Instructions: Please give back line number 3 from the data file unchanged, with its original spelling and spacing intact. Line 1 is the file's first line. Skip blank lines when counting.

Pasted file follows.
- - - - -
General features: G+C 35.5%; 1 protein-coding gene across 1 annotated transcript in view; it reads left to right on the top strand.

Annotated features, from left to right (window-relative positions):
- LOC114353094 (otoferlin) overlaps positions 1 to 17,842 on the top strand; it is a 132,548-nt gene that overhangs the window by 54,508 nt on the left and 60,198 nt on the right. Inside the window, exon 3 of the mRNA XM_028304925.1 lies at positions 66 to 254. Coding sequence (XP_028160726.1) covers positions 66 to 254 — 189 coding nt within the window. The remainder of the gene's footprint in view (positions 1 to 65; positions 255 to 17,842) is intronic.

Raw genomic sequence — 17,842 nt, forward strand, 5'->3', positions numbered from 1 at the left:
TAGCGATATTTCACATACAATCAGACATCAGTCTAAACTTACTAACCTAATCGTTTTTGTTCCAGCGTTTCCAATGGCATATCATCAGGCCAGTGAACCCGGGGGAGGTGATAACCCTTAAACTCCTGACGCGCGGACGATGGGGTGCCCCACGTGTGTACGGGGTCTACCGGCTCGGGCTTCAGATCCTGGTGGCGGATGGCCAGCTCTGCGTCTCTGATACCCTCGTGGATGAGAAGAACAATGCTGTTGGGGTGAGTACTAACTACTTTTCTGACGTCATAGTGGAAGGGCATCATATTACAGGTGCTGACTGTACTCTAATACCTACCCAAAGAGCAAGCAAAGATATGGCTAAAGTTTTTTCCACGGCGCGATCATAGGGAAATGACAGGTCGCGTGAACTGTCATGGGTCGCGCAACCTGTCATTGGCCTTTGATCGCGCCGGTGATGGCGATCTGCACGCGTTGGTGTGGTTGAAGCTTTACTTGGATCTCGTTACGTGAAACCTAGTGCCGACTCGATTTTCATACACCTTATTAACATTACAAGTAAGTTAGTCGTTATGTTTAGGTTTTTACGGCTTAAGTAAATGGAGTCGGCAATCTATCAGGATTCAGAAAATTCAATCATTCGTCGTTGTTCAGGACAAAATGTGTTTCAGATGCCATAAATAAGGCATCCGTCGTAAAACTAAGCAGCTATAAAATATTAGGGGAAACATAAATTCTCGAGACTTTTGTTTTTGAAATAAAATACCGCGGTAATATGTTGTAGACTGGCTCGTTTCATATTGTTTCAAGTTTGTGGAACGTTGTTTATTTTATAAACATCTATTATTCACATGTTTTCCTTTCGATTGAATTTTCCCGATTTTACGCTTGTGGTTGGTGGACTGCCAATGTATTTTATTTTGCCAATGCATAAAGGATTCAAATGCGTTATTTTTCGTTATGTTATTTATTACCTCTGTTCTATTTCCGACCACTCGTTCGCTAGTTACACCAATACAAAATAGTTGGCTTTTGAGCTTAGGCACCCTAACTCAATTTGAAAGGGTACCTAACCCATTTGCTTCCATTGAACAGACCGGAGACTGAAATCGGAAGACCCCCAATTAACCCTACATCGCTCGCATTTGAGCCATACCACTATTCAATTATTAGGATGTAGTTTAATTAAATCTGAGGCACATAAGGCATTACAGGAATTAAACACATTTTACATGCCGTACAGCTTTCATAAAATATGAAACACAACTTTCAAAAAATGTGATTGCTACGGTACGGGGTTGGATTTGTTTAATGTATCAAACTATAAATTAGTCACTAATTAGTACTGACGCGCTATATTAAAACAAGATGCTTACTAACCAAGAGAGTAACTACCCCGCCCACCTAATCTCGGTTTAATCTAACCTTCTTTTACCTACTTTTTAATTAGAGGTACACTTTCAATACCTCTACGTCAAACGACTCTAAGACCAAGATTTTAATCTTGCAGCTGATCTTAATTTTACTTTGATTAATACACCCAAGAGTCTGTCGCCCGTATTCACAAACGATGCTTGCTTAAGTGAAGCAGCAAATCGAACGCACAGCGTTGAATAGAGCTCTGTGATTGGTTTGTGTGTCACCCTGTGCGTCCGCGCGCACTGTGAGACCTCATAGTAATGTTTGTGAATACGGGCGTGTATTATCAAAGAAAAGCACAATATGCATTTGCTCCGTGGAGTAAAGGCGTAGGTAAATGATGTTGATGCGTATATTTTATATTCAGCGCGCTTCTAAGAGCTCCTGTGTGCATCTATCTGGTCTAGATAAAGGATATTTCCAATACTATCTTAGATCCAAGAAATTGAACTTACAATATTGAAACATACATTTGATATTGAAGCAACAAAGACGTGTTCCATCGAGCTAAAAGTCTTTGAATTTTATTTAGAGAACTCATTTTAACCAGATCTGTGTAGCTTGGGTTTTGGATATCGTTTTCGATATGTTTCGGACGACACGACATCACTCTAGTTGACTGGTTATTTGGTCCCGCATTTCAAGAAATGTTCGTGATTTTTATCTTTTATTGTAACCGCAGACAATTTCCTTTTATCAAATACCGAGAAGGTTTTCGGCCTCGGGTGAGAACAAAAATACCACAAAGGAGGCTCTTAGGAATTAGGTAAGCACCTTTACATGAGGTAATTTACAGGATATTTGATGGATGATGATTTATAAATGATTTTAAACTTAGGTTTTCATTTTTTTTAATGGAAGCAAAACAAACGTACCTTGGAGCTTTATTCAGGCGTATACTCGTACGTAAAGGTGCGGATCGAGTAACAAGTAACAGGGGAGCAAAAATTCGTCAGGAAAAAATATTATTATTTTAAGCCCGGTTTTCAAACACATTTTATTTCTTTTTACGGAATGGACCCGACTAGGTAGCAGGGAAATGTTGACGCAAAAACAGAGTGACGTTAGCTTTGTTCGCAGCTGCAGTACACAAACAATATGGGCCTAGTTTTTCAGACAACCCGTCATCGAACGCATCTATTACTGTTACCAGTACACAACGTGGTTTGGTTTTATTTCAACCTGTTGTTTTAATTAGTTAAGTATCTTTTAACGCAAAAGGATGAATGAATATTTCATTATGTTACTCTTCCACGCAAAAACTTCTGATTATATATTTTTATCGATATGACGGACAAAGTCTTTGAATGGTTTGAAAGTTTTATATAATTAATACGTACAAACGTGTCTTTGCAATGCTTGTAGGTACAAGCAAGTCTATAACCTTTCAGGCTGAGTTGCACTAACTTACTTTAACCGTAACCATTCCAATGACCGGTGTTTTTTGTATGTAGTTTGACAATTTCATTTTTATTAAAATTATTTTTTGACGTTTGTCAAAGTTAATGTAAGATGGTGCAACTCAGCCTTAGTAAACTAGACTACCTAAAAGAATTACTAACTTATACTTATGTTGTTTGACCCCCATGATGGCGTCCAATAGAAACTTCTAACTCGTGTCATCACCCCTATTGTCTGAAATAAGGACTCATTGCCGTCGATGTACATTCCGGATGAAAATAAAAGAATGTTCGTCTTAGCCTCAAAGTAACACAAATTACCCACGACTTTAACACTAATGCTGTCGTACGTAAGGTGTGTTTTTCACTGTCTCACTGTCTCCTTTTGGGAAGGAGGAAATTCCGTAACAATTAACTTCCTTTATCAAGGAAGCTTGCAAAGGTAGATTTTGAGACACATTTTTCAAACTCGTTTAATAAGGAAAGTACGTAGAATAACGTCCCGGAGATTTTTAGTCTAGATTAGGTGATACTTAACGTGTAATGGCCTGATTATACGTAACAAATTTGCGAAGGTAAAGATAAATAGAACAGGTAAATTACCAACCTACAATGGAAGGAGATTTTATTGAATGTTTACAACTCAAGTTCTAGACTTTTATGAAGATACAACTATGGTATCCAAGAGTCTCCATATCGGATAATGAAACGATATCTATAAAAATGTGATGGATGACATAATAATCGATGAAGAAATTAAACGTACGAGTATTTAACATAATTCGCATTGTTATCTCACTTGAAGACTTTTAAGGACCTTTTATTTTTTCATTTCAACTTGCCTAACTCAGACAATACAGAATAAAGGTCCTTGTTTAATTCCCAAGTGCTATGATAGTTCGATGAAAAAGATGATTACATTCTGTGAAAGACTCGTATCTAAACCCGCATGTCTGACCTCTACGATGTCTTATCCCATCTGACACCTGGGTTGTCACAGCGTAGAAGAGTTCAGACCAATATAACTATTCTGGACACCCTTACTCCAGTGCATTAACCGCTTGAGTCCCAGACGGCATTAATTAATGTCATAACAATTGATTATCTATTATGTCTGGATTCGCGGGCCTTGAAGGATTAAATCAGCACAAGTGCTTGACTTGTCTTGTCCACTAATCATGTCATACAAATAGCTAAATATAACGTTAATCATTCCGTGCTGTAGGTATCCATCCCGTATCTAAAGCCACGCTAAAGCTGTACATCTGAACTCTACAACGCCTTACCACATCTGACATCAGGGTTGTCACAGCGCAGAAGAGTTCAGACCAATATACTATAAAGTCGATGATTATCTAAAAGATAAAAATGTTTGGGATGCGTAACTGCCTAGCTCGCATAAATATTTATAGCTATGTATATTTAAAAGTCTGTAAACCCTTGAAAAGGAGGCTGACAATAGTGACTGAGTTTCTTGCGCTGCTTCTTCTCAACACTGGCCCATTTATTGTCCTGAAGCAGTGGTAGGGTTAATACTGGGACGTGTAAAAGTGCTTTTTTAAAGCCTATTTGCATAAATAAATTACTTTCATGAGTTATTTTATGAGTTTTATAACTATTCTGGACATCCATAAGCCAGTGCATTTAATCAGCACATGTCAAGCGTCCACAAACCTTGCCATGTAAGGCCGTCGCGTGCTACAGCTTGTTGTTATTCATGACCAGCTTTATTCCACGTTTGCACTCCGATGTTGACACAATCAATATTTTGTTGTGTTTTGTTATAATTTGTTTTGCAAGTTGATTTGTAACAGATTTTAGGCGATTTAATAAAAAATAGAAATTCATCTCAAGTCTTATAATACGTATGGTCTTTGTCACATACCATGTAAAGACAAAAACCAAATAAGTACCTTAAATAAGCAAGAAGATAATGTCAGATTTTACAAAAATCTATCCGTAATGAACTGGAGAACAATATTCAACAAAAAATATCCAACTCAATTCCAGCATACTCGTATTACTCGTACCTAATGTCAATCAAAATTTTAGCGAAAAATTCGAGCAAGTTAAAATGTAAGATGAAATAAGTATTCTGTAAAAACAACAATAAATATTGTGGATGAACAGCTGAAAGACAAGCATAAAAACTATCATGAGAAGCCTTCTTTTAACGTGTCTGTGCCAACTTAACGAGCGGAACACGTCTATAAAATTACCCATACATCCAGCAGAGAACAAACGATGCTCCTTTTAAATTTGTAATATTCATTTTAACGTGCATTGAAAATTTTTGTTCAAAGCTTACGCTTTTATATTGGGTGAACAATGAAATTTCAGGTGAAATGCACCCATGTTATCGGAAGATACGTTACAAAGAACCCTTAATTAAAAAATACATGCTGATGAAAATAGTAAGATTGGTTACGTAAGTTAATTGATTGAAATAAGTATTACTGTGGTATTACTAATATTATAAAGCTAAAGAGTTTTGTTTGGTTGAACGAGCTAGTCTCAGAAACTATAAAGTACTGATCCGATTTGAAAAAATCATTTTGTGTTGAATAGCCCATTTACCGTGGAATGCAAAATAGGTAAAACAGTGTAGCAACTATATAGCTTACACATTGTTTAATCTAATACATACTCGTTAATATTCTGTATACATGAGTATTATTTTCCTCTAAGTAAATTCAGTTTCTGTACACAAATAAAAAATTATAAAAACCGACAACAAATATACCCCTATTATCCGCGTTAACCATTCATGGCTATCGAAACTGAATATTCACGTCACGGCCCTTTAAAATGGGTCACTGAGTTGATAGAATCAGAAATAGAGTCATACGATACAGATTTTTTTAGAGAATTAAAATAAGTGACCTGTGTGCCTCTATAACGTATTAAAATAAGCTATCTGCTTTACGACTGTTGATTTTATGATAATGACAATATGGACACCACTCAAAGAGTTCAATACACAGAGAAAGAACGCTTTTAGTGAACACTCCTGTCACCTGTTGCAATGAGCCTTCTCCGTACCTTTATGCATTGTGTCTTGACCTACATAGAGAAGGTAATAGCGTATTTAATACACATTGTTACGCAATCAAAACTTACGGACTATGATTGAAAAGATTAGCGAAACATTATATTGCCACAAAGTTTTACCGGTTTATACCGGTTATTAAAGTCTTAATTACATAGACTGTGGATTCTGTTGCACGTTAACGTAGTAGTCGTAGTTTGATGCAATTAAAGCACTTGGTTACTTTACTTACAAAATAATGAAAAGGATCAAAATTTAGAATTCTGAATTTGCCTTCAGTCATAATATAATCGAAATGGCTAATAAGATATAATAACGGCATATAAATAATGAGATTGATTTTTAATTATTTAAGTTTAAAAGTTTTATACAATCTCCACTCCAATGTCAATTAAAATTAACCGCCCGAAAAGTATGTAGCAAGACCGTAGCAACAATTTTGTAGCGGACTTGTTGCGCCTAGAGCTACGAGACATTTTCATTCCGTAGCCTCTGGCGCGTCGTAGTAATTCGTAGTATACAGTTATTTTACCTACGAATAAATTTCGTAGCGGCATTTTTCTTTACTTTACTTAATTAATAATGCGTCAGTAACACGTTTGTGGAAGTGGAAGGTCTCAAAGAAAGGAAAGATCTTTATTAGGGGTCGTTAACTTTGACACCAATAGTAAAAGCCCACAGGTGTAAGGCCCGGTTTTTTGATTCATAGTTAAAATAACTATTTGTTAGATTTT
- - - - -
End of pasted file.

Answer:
- LOC114353094 (otoferlin) overlaps positions 1 to 17,842 on the top strand; it is a 132,548-nt gene that overhangs the window by 54,508 nt on the left and 60,198 nt on the right. Inside the window, exon 3 of the mRNA XM_028304925.1 lies at positions 66 to 254. Coding sequence (XP_028160726.1) covers positions 66 to 254 — 189 coding nt within the window. The remainder of the gene's footprint in view (positions 1 to 65; positions 255 to 17,842) is intronic.